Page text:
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Course Introduction


Computer science is the study of Algorithms.

An algorithm is a precise, step by step procedure for solving some problem in general.


In this course we will create and analyze algorithms for a variety of problems.


Computers are essentially very simple machines for executing algorithms automatically. Computers consist of a central processing unit (CPU), which is capable of performing math on numbers, and a memory, which stores numbers in binary:


A computer program is an algorithm that is written in a language that a computer can understand. Programming lets us test and run our algorithms easily.

Computers only natively understand binary machine code. These are essentially numbers which are encoded to refer to instructions for the computer to carry out. For example, the instruction:


Might tell a computer to add the bits in two memory locations, and put the result in a third.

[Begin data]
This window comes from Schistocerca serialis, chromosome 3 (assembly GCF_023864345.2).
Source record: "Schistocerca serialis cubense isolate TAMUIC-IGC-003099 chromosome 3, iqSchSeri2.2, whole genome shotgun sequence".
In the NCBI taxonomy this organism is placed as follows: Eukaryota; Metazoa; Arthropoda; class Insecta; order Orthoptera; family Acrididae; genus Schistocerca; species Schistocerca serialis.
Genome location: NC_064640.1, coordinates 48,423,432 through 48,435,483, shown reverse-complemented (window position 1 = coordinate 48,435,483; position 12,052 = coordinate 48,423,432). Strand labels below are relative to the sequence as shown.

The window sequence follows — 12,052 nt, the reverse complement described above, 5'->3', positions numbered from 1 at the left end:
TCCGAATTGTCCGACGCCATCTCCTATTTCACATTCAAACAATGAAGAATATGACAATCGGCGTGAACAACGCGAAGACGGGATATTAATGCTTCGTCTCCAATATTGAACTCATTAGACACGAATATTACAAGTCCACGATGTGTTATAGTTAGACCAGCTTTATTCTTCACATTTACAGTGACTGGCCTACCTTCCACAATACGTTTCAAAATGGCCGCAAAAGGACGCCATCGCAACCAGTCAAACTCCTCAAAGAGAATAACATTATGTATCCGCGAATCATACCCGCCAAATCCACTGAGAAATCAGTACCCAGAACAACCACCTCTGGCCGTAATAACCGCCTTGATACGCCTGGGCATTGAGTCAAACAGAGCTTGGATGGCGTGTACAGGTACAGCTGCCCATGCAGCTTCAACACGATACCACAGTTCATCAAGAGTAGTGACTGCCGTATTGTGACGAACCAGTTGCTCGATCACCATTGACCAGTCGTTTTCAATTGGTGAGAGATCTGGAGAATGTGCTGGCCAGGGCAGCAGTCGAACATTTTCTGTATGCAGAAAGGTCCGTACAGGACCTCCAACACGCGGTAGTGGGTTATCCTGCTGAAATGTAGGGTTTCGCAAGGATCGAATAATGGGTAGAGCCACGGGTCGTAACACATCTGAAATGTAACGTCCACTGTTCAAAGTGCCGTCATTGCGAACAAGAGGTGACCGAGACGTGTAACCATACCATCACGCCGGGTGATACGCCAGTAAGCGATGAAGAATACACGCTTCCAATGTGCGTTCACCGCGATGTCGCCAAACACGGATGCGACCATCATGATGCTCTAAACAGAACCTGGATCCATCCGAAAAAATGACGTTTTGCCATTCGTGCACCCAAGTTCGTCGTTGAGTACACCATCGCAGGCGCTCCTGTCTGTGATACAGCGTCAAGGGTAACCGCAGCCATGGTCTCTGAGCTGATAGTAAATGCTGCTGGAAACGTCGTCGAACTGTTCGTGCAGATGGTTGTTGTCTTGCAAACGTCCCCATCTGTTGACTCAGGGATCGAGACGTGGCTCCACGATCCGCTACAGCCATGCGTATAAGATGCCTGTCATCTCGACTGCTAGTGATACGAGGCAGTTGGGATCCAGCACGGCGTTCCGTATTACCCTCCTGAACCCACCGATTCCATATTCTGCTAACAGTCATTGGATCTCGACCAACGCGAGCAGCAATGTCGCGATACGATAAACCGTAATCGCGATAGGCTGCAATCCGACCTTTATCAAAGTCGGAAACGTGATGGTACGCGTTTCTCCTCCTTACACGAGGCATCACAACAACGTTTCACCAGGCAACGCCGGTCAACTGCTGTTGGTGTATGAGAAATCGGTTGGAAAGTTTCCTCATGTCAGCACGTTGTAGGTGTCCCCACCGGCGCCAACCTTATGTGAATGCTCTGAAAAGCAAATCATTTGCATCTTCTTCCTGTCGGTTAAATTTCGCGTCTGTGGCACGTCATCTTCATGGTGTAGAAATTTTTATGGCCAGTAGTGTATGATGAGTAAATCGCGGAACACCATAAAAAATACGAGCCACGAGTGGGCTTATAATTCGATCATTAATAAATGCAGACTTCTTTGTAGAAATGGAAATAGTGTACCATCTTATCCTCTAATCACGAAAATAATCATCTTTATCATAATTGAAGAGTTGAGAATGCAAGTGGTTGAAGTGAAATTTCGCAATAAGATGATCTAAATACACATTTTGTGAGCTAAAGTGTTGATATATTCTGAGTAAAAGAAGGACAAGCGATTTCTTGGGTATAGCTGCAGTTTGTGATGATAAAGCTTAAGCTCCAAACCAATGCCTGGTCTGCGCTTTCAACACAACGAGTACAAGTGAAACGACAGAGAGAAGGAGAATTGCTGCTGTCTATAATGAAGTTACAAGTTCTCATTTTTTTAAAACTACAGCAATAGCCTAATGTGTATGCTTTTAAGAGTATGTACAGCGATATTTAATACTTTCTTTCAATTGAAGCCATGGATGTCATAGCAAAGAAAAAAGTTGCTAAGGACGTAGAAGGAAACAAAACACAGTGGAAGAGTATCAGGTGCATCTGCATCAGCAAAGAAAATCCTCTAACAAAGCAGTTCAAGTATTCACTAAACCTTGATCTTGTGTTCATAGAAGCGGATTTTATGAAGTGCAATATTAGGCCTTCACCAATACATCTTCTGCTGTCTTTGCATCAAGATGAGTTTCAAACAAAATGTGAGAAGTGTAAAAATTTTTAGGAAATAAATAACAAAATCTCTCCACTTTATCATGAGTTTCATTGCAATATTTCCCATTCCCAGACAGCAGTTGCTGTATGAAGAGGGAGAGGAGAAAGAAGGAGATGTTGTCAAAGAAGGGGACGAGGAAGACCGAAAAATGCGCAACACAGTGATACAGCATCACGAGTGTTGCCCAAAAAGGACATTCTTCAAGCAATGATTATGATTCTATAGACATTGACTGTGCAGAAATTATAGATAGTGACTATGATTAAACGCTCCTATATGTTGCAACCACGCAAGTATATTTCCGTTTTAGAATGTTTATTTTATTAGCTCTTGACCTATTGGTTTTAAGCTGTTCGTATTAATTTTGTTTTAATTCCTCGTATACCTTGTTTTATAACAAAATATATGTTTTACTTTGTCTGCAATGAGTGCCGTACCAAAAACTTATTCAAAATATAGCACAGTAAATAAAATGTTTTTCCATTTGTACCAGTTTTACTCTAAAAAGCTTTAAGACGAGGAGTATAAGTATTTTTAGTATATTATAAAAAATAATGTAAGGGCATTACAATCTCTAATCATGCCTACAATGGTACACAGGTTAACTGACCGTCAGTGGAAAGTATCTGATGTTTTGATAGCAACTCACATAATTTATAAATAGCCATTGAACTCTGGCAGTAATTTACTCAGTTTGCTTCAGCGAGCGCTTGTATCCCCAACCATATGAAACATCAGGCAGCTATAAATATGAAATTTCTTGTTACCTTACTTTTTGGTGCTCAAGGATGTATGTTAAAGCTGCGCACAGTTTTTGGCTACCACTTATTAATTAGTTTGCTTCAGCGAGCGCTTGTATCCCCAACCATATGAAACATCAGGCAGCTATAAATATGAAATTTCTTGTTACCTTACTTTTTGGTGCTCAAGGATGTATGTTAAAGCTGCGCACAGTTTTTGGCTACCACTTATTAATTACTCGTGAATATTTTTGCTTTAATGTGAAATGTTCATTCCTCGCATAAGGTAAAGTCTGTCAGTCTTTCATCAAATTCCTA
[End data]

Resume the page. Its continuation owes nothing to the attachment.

As writing programs in this way is quite tedious, we have developed high-level programming languages which allow for a more easily understood form. For example, to perform an addition we could write:

x = y + z;

All high-level programming languages must have their code converted into machine code in some way.


Java is a programming language created in 1995 by Sun Microsystems, and is now maintained by Oracle. Java programs are first compiled into Java bytecode files which are executed by the Java Virtual Machine (JVM).

Java is very widely used including:

Java uses compiler and a virtual machine to convert the Java code into machine instructions:

The compiler converts the Java code into "bytecode" which is a form of machine code which is portable, and not specific to any real computer. This bytecode is then executed by a Java virtual machine (JVM) which converts the bytecode into the native machine code for your particular computer.

Hello World

The simplest program is one that prints "Hello world!" to the user. The Java version of Hello World appears below:

public class Hello {
    public static void main(String args[]) {
        System.out.println("Hello World!"); 

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